Ephesians 2:11-22

Through Christ God fashions for Himself a new people by reconciling enemies.

I. The Former Relationship (2:11-12)

A. Objects of Jewish Contempt (v. 11)

B. Spiritually Bankrupt (v. 12)

1. without Christ

2. aliens from commonwealth of Israel

3. strangers from covenant of Promise

4. without God in the world

II. The New Relationship (2:13-22)

A. Reconciled to one another (vv. 13-16)

B. At peace with God (vv. 16-18)

C. Sharing Privileges & Blessings of the Gospel (vv. 19-22)

The scene is a courtroom trial in South Africa.
A frail black woman stands slowly to her feet. She is over seventy
years old. Facing her from across the room are several white security
police officers. One of them, Mr. van der Broek, has just been tried
and found guilty in the murders of first the woman’s son and then her
husband. He had come to the woman’s home, taken her son, shot him at
point-blank and then burned the young man’s body while he and his
officers partied nearby.

Several years later Mr. van der Broek and his
cohorts returned to take away her husband as well. For months she
heard nothing of his whereabouts. Then, almost two years after her
husband’s disappearance, Mr. van der Broek came back to fetch her.
How vividly she remembered that night. She was taken to a river bank
where she was shown her husband, bound and beaten but still strong in
spirit, lying on a pile of wood. The last words she heard from his
lips as Mr. van der Broek and his fellow officers poured gasoline
over his body and set him aflame were, “Father, forgive them. . .”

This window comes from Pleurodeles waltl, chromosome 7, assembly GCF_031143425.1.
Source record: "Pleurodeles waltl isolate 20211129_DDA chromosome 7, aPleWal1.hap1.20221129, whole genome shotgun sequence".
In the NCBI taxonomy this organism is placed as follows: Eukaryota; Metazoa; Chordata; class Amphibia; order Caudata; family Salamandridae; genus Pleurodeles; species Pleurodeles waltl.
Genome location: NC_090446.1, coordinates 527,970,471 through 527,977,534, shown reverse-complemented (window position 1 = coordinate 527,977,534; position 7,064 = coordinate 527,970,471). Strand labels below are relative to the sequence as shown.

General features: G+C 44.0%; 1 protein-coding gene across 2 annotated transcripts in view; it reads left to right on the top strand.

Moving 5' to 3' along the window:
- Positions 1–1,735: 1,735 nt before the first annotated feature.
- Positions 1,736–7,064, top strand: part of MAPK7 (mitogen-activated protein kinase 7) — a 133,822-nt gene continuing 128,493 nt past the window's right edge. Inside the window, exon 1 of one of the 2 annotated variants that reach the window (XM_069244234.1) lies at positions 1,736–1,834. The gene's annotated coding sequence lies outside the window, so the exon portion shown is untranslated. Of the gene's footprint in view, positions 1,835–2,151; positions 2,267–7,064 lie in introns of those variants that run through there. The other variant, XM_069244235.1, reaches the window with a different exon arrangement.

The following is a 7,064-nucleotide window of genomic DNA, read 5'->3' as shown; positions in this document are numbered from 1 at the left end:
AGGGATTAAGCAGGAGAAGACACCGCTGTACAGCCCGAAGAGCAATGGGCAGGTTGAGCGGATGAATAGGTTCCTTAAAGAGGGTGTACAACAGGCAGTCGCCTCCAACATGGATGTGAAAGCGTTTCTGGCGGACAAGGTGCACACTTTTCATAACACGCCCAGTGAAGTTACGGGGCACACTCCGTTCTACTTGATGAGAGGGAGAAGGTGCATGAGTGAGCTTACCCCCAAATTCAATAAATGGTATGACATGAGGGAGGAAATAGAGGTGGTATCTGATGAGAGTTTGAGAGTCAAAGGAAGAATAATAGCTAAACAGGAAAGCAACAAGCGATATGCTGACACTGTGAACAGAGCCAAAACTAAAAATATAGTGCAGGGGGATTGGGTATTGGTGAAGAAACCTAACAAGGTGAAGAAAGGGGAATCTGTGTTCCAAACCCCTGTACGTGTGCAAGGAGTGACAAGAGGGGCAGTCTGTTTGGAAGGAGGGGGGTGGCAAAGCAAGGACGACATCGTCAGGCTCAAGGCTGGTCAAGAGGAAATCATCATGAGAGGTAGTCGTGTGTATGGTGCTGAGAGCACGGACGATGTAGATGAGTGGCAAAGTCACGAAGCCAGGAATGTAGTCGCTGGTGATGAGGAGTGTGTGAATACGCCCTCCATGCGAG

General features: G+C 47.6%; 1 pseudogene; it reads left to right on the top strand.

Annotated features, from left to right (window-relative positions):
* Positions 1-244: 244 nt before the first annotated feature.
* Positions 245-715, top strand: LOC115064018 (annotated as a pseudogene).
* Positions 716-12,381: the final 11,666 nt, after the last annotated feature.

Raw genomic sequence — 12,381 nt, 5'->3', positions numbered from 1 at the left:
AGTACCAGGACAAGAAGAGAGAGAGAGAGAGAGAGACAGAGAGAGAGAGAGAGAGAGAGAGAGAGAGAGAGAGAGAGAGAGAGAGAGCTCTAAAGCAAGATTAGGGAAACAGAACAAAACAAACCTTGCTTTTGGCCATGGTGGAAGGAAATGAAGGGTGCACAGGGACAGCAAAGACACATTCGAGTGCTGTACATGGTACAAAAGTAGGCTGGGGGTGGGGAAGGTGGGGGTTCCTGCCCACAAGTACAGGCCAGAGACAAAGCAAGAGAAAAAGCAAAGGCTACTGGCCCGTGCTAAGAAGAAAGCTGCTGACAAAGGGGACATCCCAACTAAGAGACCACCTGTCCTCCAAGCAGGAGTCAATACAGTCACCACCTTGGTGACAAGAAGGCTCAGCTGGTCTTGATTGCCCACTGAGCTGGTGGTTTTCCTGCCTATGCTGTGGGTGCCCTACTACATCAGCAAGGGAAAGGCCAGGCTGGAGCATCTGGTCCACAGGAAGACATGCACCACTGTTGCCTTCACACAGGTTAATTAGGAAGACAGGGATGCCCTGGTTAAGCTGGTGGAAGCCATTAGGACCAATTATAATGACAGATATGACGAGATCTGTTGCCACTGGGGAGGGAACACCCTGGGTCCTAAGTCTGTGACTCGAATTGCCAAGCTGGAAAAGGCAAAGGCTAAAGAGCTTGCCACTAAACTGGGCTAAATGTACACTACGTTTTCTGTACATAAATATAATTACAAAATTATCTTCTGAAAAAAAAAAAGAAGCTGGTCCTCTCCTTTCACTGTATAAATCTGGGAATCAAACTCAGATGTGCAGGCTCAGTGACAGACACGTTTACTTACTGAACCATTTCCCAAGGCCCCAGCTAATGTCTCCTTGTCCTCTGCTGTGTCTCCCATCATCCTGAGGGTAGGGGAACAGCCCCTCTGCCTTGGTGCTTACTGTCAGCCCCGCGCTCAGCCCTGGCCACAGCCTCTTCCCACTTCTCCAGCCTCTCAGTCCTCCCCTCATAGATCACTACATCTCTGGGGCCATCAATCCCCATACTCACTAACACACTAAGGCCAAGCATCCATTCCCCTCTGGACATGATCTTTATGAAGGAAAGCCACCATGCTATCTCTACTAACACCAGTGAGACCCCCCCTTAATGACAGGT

Now the woman stands in the courtroom and listens
to the confessions of Mr. van der Broek. A member of South Africa’s
Truth and Reconciliation Commission turns to her and asks, “So what do
you want? How should justice be done to this man who has so brutally
destroyed your family?” “I want three things,” begins the old woman
calmly, but confidently. “I want first to be taken to the place where
my husband’s body was burned so that I can gather up the dust and
give his remains a decent burial.”

She pauses, then continues. “My husband and son
were my only family. I want, secondly, therefore, for Mr. van der
Broek to become my son. I would like for him to come twice a month to
the ghetto and spend a day with me so that I can pour out on him
whatever love I still have remaining in me.” “And finally,” she says,
“I would like Mr. van der Broek to know that I offer him my
forgiveness because Jesus Christ died to forgive. This was also the
wish of my husband. And so, I would kindly ask someone to come to my
side and lead me across the courtroom so that I can take Mr. van der
Broek in my arms, embrace him and let him know that he is truly

As the court assistants come to lead the elderly
woman across the room, Mr. van der Broek faints, overwhelmed by what
he has just heard. And as he struggles for consciousness, those in
the courtroom, family, friends, neighbors – all victims of decades of
oppression and injustice – begin to sing, softly but assuredly,
“Amazing grace, how sweet the sound, that saved a wretch like me.”

It may be hard to believe, but this is what God
has done for us through Jesus. He has reconciled us to Himself. We
were his enemies by nature and choice. But because of Jesus, He
invites us to Himself in full forgiveness and reconciliation. And He
makes for Himself a new people.

Sermon brief provided
by: Dennis Phelps, Pastor, First Baptist Church, Cabot,

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